Holistic Treatment of Hypothyroidism in Dogs

holistic treatment of hypothyroidism in dogs boulder holistic vet angie krause

Hypothyroidism is the most common hormonal imbalance in dogs. It is beyond rare in cats. Some common symptoms of hypothyroidism in dogs are hair loss, flaking skin, sluggishness, and weight gain. Hypothyroidism should always be diagnosed by a Veterinarian to find the cause of the hypothyroidism and to get appropriate medical treatments.

In addition to medication there are some holistic treatments which can hep your dog start feeling better. At the end of the article I will give you a few suggestions that might help prevent your current or future dogs from becoming hypothyroid in the first place.

What is the thyroid and what does it do

The thyroid gland sits on either side of the trachea right below the voice box. The pituitary gland (located in the brain) secretes a hormone TSH (Thyroid Stimulating Hormone) that tells the thyroid gland to secrete thyroid hormone, thyroxine.  This thyroid hormone is measured in the blood as T3 and T4. It is often important for your veterinarian to check all three of these lab values (T3, T4 and TSH).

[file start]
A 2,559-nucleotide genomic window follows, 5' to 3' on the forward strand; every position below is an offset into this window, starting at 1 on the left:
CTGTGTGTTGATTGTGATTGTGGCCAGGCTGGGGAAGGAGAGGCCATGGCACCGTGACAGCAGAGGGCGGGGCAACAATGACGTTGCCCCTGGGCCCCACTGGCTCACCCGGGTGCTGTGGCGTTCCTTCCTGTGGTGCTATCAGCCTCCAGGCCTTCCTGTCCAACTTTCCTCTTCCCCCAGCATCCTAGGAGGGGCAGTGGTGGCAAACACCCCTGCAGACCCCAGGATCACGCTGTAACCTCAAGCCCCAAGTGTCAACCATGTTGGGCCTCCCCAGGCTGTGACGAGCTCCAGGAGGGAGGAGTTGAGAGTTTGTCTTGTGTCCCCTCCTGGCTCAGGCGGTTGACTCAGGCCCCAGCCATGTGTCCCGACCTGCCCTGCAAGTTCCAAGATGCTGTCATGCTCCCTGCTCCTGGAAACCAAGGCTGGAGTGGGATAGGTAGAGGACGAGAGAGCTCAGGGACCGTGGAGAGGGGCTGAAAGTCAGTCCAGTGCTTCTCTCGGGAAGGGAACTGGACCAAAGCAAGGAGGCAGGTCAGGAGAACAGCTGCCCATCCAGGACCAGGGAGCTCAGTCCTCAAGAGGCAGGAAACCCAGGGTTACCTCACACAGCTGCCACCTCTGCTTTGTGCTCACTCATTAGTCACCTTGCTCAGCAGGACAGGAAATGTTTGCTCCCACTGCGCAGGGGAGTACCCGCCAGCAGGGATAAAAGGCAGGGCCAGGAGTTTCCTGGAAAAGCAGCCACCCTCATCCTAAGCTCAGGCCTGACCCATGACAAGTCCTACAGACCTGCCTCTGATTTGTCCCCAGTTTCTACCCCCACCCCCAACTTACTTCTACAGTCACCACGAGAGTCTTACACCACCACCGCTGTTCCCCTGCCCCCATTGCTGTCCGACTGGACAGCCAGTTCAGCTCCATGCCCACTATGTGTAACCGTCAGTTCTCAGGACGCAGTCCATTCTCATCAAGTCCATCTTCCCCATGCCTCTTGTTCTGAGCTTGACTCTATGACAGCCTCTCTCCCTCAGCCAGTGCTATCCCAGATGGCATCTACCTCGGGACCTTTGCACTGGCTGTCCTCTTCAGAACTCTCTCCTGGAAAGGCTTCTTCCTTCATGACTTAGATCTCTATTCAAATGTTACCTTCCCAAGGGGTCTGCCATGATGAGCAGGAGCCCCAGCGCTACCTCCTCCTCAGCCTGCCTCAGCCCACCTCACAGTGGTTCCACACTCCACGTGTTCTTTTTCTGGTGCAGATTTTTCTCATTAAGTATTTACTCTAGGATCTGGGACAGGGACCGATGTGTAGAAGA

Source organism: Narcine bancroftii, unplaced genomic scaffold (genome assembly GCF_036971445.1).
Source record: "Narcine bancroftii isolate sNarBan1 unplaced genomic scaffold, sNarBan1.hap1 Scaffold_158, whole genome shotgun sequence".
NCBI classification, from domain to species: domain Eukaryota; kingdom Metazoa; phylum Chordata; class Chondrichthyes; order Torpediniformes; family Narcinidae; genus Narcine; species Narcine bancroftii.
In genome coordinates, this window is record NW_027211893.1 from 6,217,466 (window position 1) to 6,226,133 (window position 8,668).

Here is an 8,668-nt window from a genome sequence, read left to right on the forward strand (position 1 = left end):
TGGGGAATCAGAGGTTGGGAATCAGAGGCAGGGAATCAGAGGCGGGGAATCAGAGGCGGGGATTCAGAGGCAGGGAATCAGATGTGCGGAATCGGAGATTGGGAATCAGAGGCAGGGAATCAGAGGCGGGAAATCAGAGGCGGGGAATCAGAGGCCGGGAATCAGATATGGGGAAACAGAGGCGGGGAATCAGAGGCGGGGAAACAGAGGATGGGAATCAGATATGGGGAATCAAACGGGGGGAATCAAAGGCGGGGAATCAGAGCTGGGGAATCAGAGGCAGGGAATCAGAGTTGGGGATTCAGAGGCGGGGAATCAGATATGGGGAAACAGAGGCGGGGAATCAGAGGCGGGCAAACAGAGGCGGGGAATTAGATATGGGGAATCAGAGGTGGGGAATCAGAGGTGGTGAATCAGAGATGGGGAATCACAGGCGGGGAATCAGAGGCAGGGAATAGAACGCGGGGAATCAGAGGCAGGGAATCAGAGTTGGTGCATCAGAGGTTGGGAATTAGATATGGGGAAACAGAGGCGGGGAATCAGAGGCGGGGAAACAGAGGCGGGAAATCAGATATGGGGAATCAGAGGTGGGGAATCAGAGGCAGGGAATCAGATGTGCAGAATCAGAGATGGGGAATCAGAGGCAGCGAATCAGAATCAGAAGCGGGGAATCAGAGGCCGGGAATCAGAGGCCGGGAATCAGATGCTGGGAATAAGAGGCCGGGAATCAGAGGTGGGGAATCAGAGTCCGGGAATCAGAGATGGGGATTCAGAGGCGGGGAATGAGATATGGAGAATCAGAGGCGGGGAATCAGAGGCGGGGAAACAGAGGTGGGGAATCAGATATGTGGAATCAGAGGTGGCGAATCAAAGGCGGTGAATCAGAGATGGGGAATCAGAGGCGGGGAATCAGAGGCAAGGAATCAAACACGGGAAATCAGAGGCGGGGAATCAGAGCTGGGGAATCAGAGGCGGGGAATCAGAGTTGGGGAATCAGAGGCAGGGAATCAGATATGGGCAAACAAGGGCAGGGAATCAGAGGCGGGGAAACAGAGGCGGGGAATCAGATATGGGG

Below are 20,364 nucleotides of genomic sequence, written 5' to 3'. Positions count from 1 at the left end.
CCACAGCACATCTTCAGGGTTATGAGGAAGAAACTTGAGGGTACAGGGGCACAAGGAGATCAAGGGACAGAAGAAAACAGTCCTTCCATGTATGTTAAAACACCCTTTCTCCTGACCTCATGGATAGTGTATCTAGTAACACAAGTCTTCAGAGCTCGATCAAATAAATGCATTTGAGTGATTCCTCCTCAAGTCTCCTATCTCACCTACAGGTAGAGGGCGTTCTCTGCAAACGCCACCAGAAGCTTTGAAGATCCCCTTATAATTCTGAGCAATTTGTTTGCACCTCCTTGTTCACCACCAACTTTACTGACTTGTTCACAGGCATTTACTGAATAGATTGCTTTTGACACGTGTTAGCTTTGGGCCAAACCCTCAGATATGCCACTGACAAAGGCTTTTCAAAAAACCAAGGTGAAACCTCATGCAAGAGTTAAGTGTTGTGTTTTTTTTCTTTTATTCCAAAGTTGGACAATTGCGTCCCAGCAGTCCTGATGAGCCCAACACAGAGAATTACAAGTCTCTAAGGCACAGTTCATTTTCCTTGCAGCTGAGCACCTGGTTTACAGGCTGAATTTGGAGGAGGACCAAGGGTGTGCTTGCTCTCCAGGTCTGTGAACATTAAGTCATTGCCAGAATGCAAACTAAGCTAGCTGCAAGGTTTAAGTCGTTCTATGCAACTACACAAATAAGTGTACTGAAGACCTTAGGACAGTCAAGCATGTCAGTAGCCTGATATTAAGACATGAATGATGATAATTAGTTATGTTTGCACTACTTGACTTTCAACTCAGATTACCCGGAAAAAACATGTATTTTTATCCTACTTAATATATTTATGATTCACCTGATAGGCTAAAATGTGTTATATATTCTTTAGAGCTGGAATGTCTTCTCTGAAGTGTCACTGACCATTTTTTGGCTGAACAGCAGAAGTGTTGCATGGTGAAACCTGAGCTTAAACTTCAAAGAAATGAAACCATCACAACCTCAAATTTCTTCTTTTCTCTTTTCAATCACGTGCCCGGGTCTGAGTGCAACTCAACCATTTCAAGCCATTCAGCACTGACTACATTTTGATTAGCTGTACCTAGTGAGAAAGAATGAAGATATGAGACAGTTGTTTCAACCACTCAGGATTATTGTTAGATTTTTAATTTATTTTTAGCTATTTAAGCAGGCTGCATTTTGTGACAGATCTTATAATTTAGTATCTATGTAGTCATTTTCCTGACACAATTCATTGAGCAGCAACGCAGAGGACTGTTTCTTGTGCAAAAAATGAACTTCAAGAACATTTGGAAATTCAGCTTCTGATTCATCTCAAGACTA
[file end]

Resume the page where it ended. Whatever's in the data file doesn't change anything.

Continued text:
What causes hypothyroidism in dogs?

The most common cause of hypothyroidism in dogs is caused by inflammation of the thyroid gland. It is important to note that this inflammation is commonly thought to be immune mediated. Immune mediated simply means that the body is mistakenly attacking itself. Some other causes of hypothyroidism, which should be ruled out by a Veterinarian, are:

  • shrinking of the thyroid gland